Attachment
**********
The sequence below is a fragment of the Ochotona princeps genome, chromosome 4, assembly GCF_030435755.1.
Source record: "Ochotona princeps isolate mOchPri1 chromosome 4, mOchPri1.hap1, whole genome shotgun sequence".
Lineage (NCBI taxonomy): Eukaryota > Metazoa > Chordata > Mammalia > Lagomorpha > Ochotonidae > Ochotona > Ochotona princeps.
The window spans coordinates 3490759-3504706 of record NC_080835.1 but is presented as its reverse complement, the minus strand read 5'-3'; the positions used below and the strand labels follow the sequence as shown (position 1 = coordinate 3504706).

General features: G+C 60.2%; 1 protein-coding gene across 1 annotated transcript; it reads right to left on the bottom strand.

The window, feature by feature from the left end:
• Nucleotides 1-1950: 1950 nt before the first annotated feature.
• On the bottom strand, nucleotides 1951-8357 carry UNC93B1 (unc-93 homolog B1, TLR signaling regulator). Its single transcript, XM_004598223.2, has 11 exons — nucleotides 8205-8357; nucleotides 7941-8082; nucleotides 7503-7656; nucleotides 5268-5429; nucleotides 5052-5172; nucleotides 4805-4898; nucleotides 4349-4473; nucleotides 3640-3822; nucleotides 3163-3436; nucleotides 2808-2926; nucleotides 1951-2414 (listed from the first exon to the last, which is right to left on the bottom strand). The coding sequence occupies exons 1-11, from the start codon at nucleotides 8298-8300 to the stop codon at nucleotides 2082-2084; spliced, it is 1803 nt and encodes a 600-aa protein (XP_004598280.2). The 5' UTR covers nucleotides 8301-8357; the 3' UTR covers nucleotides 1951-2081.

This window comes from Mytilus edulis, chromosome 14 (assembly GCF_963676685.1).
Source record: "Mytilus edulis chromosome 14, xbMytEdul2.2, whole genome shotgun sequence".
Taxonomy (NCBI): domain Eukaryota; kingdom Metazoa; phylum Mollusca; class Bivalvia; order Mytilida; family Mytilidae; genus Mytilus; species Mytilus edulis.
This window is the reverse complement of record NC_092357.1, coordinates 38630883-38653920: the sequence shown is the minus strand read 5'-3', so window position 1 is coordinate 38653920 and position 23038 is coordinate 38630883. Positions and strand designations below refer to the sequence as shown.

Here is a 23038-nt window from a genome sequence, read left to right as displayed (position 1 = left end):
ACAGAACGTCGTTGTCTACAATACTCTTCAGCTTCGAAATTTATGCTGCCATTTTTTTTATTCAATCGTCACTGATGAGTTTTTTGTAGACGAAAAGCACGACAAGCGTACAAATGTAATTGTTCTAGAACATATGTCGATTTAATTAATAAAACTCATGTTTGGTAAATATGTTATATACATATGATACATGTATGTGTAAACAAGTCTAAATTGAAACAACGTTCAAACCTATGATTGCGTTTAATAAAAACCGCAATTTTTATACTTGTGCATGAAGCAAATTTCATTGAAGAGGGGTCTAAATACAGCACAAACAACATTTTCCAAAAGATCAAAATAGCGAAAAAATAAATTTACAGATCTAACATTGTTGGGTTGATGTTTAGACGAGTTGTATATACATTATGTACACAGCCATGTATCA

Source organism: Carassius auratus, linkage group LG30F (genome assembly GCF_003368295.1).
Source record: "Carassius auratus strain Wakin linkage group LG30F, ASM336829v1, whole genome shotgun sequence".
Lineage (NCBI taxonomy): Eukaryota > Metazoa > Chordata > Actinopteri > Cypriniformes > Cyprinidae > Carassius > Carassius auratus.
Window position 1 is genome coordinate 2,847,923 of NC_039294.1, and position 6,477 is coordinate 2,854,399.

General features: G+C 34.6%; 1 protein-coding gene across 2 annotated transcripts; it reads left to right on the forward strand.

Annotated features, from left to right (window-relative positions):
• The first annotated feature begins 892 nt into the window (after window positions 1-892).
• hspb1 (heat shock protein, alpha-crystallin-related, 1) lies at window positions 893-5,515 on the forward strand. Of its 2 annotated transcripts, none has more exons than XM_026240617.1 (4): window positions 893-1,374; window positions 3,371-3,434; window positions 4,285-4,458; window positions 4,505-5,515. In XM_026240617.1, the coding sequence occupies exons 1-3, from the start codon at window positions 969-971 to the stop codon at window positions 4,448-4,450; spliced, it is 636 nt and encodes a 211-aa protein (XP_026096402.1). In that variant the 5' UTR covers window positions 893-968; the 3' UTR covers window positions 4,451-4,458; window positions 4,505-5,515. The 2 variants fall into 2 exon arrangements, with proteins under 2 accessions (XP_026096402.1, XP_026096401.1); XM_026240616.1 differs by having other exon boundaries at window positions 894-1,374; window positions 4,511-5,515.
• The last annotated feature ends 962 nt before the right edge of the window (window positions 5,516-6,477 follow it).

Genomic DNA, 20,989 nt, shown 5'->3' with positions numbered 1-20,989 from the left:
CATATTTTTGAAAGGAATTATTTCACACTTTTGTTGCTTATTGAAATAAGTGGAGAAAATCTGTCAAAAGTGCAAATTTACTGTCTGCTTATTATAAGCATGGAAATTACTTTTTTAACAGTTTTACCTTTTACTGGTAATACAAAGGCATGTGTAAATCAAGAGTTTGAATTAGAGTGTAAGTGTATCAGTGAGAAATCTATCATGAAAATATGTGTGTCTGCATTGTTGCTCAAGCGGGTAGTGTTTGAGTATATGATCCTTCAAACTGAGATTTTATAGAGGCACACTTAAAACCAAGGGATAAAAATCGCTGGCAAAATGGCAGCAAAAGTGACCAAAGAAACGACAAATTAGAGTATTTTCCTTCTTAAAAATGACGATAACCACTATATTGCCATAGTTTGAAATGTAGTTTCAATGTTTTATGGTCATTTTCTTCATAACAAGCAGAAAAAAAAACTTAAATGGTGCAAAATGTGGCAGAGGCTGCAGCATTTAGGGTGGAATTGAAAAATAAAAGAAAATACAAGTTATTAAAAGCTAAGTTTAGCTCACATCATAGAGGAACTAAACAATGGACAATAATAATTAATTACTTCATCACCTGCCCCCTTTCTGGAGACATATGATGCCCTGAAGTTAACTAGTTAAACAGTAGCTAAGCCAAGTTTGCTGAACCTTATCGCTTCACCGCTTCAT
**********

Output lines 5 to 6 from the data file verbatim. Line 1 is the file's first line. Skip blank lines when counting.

General features: G+C 60.2%; 1 protein-coding gene across 1 annotated transcript; it reads right to left on the bottom strand.

The window, feature by feature from the left end: